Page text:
Morphology and histochemistry of the hyolingual apparatus in chameleons

@article{Herrel2001MorphologyAH,
  title={Morphology and histochemistry of the hyolingual apparatus in chameleons},
  author={Anthony Herrel and Jay J. Meyers and Kiisa C. Nishikawa and Frits de Vree},
  journal={Journal of Morphology},
  year={2001},
  volume={249}
}
We reexamined the morphological and functional properties of the hyoid, the tongue pad, and hyolingual musculature in chameleons. Dissections and histological sections indicated the presence of five distinctly individualized pairs of intrinsic tongue muscles. An analysis of the histochemical properties of the system revealed only two fiber types in the hyolingual muscles: fast glycolytic and fast oxidative glycolytic fibers. In accordance with this observation, motor‐endplate staining showed… Expand
Lingual structural pattern of juvenile Chameleon, Chameleo chameleon
TLDR
The authors concluded that the juvenile stages of common chameleon exhibited striking cartilaginous inner compartment of the med-tongue and glandular fore-Tongue adapted for capturing prey coincides with high proliferated activities and presence of different kinds of non-keratinized lingual papillae. Expand
he scaling of tongue projection in the veiled chameleon , Chamaeleo alyptratus
Within a year of hatching, chameleons can grow by up to two orders of magnitude in body mass. Rapid growth of the feeding mechanism means that bones, muscles, and movements change as chameleons growExpand
The scaling of tongue projection in the veiled chameleon, Chamaeleo calyptratus.
TLDR
The discrepancy between the scaling of cross-sectional areas versus movements suggests changes in the energy storage and release mechanisms implicated in tongue projection in the veiled chameleon, Chamaeleo calyptratus. Expand
Comparative functional analysis of the hyolingual anatomy in lacertid lizards.
TLDR
The data show a subdivision between the fore- and hind-tongue in both papillary structure and muscular anatomy likely allowing these animals to use their tongues effectively during both chemoreception and prey transport in lacertid lizards. Expand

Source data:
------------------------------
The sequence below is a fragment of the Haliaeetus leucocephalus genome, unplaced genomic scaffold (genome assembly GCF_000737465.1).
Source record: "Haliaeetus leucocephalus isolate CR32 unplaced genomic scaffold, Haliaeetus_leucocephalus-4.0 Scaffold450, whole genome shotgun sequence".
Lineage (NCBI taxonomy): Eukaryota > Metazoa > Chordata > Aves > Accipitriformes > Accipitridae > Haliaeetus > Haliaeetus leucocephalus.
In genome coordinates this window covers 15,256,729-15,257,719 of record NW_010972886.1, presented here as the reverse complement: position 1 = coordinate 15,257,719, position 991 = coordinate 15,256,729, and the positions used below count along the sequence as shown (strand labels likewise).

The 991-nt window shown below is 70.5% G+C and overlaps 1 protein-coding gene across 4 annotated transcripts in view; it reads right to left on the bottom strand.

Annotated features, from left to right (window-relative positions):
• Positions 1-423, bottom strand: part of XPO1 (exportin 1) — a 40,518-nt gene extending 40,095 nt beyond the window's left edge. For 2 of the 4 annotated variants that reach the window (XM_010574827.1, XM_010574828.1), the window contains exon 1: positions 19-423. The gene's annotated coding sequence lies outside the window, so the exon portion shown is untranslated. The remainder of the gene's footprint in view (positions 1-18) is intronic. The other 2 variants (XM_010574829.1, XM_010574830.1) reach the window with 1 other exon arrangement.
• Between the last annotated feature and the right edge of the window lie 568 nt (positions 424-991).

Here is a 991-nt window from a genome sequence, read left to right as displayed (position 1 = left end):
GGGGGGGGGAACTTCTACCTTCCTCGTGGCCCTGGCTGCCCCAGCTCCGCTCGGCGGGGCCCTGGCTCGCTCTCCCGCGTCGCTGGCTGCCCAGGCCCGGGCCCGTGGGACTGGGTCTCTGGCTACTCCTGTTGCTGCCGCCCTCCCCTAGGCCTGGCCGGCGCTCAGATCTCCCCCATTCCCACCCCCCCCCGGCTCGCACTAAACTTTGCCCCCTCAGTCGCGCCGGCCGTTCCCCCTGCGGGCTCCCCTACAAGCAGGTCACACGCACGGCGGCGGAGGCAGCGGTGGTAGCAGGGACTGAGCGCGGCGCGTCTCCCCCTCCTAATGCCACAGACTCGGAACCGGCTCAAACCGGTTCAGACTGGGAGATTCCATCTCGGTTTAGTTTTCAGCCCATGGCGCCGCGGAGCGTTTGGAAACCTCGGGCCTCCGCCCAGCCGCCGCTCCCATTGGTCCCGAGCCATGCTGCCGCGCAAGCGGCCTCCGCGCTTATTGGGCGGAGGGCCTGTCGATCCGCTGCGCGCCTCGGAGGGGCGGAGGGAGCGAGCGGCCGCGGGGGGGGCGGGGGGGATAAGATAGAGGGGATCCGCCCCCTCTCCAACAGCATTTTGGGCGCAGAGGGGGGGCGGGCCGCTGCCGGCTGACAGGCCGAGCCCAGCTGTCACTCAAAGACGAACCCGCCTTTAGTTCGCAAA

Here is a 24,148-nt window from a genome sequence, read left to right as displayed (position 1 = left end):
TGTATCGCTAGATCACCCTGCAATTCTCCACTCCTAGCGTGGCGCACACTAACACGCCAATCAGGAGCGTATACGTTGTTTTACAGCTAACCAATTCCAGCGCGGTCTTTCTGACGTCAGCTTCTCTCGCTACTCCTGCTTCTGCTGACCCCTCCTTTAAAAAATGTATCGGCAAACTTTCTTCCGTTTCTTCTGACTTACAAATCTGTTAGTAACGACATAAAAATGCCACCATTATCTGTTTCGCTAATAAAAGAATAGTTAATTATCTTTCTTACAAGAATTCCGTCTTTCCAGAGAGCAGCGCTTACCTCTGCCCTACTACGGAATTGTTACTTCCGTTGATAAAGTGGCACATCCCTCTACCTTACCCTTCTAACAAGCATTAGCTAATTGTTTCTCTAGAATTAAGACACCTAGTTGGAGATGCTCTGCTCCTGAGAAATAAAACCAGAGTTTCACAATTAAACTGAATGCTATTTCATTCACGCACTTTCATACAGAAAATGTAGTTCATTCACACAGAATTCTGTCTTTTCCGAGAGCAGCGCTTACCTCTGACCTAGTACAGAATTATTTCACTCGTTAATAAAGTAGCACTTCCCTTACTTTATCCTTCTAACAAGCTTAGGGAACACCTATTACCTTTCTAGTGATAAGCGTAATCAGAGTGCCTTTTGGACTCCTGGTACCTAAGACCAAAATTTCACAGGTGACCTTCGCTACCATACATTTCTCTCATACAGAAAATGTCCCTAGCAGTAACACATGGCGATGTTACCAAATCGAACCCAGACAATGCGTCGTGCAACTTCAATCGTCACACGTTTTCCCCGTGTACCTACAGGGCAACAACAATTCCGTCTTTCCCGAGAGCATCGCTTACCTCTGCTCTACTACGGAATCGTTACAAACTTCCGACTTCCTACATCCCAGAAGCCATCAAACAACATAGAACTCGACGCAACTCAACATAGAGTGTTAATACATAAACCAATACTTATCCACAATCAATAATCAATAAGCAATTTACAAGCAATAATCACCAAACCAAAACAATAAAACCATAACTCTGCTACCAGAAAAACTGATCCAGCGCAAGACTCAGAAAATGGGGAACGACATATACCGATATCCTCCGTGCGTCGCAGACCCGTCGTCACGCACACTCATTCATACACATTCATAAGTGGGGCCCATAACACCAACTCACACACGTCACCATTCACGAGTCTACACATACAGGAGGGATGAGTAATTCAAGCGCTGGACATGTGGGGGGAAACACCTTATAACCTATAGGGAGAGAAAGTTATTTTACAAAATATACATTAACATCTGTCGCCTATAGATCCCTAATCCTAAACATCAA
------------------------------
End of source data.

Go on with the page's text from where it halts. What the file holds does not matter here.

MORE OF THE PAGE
Morphology and fibre‐type distribution in the tongue of the Pogona vitticeps lizard (Iguania, Agamidae)
TLDR
The data confirm that specialisation toward a diet which includes more vegetal materials is associated with significant changes in tongue morphology and function and provide a way to compare fibre‐types and composition in all iguanian and scleroglossan lizards that use tongue prehension to catch prey. Expand
Functional relationships in the jaw apparatus of the chameleons and the evolution of adaptive complexes
TLDR
The formation of a specialized mechanism for prey capture by the tongue played a role of a key innovation in the phylogeny of chameleons and the evolutionary mechanisms underlying the formation of correlation and coordination interrelations in the organism are considered. Expand
Comparative study of the innervation patterns of the hyobranchial musculature in three iguanian lizards: Sceloporus undulatus, Pseudotrapelus sinaitus, and Chamaeleo jacksonii
TLDR
A comparison of the hyobranchial innervation patterns revealed a relatively conserved innervation pattern in S. undulatus and P. sinaitus, and a modified version of this basic layout in C. jacksonii, suggesting that feedback may be important in coordinating tongue, jaw, and hyoid movements. Expand
Comparative Anatomical, Histological and Histochemical Study of Tongue in Two Species of Insectivorous Vertebrates
TLDR
The tongue compounds of T.vittata are more appropriate to feeding manner on insects from that of H. auritus and contain a number of taste buds. Expand
Functional implications of supercontracting muscle in the chameleon tongue retractors.
TLDR
It is suggested that the chameleon tongue retractor muscles may have evolved supercontractile properties to enable a substantial force to be produced over a wide range of tongue projection distances in their complex three-dimensional habitat. Expand